A Planet’s Struggle to Accept Ethnobotanicals
If it isn’t one green plant people are worried about, it’s another. It seems like every time you turn on the television, someone is talking about a plant-based chemical, drug, or treatment. But we can’t seem to agree on how and when these ethnobotanicals should be used, and if they should be used at all. Across the globe, countries are stepping in and having to pass laws and consider rescinding old laws, because of emerging evidence in health and science about the validity of ethnobotanicals. There are two sides to every argument surrounding ethnobotanicals, but the people who believe in and research the value of these plants, are working hard to convince the other side of the planet of such value. There’s no right or wrong answer here. It seems that each side believes they are right.
There seems to be an emerging research in the United States about the benefits of using Ergot Rye, or the synthetic version of it, LSD as it is more commonly known, to increase the communication centers of the brain. There are also studies being done in Canada using versions of Ergot Rye without the toxic side effects, where participants are undergoing neuro-imaging brain scans to determine just how effective the communication increases in the brain.
In Thailand, an ethnobotanical called Kratom, has been banned because of its illicit side effects. But the medicinal benefits, like cannabis, are making their way into the mainstream. Companies such as Kratomystic provide Kratom for research purposes, so that more information may be learned about the powerful uses of this illegal and misunderstood plant.
What’s interesting about ethnobotanicals is that despite their illegal status (in some countries), and despite the negative promotion they receive, many of these medicinal and neurological-improvement plants are actually being over harvested. In Thailand, for example, the Kratom trees are being cut down to prevent people for using the extracts.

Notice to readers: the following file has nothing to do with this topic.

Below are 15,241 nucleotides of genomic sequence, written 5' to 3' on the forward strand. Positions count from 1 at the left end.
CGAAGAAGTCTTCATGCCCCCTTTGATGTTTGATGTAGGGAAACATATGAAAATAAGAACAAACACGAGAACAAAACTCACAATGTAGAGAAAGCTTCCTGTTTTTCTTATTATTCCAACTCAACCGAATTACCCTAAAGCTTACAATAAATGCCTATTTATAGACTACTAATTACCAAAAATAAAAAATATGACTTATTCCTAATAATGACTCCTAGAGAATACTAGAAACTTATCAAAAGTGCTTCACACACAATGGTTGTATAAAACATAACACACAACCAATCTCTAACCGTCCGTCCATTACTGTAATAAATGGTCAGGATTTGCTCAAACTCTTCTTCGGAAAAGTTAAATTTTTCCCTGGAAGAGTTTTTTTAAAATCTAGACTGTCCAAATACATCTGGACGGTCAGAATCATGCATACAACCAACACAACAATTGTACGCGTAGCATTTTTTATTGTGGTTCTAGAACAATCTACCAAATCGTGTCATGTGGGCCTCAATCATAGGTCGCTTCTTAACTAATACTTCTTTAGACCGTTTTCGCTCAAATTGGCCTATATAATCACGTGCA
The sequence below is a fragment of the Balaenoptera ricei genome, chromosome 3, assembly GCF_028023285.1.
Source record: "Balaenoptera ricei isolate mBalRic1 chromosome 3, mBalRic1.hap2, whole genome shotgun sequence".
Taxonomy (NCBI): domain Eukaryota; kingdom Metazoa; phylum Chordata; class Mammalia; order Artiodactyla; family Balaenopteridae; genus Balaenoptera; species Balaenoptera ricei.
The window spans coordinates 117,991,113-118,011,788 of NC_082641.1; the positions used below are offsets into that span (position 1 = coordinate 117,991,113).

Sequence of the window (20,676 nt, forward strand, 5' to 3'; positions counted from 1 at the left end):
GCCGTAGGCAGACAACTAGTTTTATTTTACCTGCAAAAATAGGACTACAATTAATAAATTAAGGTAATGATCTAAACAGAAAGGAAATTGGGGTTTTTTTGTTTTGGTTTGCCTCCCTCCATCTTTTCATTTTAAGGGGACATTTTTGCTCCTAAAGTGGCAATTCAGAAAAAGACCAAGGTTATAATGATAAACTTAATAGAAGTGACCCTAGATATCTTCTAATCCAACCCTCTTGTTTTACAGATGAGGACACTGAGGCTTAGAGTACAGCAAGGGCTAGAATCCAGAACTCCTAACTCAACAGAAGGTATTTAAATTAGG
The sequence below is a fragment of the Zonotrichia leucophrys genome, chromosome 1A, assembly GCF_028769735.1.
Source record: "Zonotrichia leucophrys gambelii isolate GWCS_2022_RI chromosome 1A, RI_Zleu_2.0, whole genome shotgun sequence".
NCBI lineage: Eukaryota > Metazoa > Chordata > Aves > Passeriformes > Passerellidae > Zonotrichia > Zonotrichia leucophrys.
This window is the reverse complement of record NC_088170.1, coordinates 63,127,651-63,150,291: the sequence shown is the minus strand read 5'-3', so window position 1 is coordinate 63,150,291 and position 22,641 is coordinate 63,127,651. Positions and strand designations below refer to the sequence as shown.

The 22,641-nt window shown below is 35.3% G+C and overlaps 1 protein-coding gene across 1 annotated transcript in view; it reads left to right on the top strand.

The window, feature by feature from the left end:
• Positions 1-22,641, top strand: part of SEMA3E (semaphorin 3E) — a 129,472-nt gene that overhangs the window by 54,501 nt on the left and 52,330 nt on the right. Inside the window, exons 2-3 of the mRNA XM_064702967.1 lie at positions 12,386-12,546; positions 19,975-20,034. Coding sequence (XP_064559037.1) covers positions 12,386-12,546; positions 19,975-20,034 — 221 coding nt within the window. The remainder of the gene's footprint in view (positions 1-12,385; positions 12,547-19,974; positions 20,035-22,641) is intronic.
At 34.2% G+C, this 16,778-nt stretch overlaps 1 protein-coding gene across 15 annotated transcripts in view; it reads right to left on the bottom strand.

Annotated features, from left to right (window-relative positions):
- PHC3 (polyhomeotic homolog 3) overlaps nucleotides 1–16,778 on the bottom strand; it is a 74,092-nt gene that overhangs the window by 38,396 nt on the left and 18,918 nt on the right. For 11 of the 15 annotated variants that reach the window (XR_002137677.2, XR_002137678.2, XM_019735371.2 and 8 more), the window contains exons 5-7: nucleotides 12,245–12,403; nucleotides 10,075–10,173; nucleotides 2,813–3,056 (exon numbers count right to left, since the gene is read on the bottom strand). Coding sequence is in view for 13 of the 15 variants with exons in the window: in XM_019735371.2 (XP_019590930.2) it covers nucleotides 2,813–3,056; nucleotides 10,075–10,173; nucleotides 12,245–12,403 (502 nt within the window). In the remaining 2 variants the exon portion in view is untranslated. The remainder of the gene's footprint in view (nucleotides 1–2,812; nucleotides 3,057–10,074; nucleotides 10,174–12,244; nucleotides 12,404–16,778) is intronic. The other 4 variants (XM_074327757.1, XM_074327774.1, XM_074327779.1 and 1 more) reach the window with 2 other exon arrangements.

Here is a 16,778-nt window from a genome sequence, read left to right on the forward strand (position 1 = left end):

In Cambodia, Sassafras, which is a factoring in ingredient in a drug used for making MDMA (a drug used to “treat” PTSD and Autism), is banned and cannot be purchased anywhere. It is been harvested to the point that all that remains of forests where it was once available, are scars deep into the land and the memories of what once grew naturally.
Finally, the most common ethnobotanical amongst the americas is cannabis. It needs no introduction and the debate is still wide open on this one. While there are many individuals getting on board of the cannabis wagon, there are equally many more people who are still against the use of, sale of, and distribution of this naturally occurring plant. As more and more people become open to the medicinal value of cannabis, there are as many more people standing in line to tell a tale of woe related to the use of it.
Ethnobotanicals are not drugs. And they shouldn’t be considered drugs. Sure, they can be used to make illicit drugs, but their natural forms are powerful healing agents that, when used properly, can bring a lot of relief to the people that need it most.